Saturday, April 26, 2008

Reflections on Family
























Me, my dear wife G, my dear son M, and my dear foster daughter K


We began grieving the loss of our baby girl, K, the day she came to live with us.

I imagine that most-- if not all-- of us have experienced this kind of grief. It’s the type of grief that comes with terminal illness of a loved one, for example. It is the pre-loss grief of a loss that is possible, or probable, or inevitable. It is both grief for the loss, and also grief for the grief; it is grief for the loss of so much joy that we might experience in the time we have with our loved one if only we weren’t already grieving.

My wife, G, and I have been foster parents for a number of years. We adopted our son, M, after foster parenting him for thirteen uncertain months. By the time K arrived, we knew well that in the course of a foster-adoption, anything could happen. K moved to our home from another foster home because she needed a potential adoptive placement.

Yet, while M's adoption had been considered a straight-forward one, even in his case I had walked into the Children's Services office one day when he was about a month old (totally unsuspecting), and received news from his social worker that she had found a suitable birth relative to care for M. Birth-relative placements give children a greater chance to maintain ties with their extended birth family, and thus are often considered ideal. But whether or not this move was ideal for M, it meant we’d be saying goodbye. "He will be moving to her house in two weeks" the social worker told me that day. And though the relative changed her mind the day of M’s move, it was forever etched in our hearts that everything was bound to change in an instant.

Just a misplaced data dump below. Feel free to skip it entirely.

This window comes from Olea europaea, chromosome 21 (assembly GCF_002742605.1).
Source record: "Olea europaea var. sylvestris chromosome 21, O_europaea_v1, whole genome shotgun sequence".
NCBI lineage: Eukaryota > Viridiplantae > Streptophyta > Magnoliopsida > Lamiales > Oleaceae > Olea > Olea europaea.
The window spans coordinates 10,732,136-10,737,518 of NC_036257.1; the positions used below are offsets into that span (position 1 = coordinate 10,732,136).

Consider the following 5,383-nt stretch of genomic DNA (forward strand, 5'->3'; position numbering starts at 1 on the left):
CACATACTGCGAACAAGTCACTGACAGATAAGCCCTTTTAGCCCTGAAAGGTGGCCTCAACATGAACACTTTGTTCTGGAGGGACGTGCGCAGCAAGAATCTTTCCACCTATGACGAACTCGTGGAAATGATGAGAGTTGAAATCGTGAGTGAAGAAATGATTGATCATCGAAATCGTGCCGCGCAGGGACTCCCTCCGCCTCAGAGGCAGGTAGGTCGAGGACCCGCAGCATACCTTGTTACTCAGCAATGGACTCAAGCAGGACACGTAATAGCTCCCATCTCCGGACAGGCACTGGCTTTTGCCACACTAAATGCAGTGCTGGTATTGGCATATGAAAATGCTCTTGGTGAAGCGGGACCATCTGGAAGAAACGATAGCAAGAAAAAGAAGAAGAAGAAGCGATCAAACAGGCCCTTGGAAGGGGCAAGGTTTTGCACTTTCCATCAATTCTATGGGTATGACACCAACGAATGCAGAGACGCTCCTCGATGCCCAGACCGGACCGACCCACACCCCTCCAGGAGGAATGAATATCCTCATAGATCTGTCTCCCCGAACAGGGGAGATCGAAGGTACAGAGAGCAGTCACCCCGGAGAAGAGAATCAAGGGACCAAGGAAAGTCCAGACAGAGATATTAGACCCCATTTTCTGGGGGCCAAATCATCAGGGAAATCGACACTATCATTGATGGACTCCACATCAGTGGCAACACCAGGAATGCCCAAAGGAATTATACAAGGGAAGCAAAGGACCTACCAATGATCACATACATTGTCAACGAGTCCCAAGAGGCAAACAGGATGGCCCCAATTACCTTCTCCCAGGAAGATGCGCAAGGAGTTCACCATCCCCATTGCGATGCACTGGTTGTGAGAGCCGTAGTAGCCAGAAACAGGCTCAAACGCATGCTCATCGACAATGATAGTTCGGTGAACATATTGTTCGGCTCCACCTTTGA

When facing such uncertainty, emotional survival mechanisms kick in. One job of the human brain is to protect our fragile emotional state. A disequilibrium of the emotional system can be tolerated for a short period of time, but then the brain must do its job to regulate. Otherwise, the other systems of the body-- and ultimately, human survival-- are threatened. The human mind is capable of great trickery to achieve this end. When M was six months old, Halloween came ’round. G and I waited until the day before Halloween to make his costume. In our minds, Halloween came into existence on that day when it was no longer “the future.” Somehow, we had to cope with the uncertainty, and limited vision did the trick.

M's adoption was finalized seven months later. We did not celebrate M's adoption until 31 days after it was finalized in court. The 30th day was the last day of the appeal period. Over time, the difficulties and pain of the foster-adoption roller-coaster faded from our memories. When G and I learned of K, we were able to joyfully say “yes” to her placement with us.

But the day she was placed in our arms, we all went home emotionally exhausted and took a family nap. I awoke with tears in my eyes, my heart heavy and throbbing at the thought that this moment- ANY moment - could be our last together. In that moment, I thought of K and also her birthmother who were both grieving losses that had already occurred.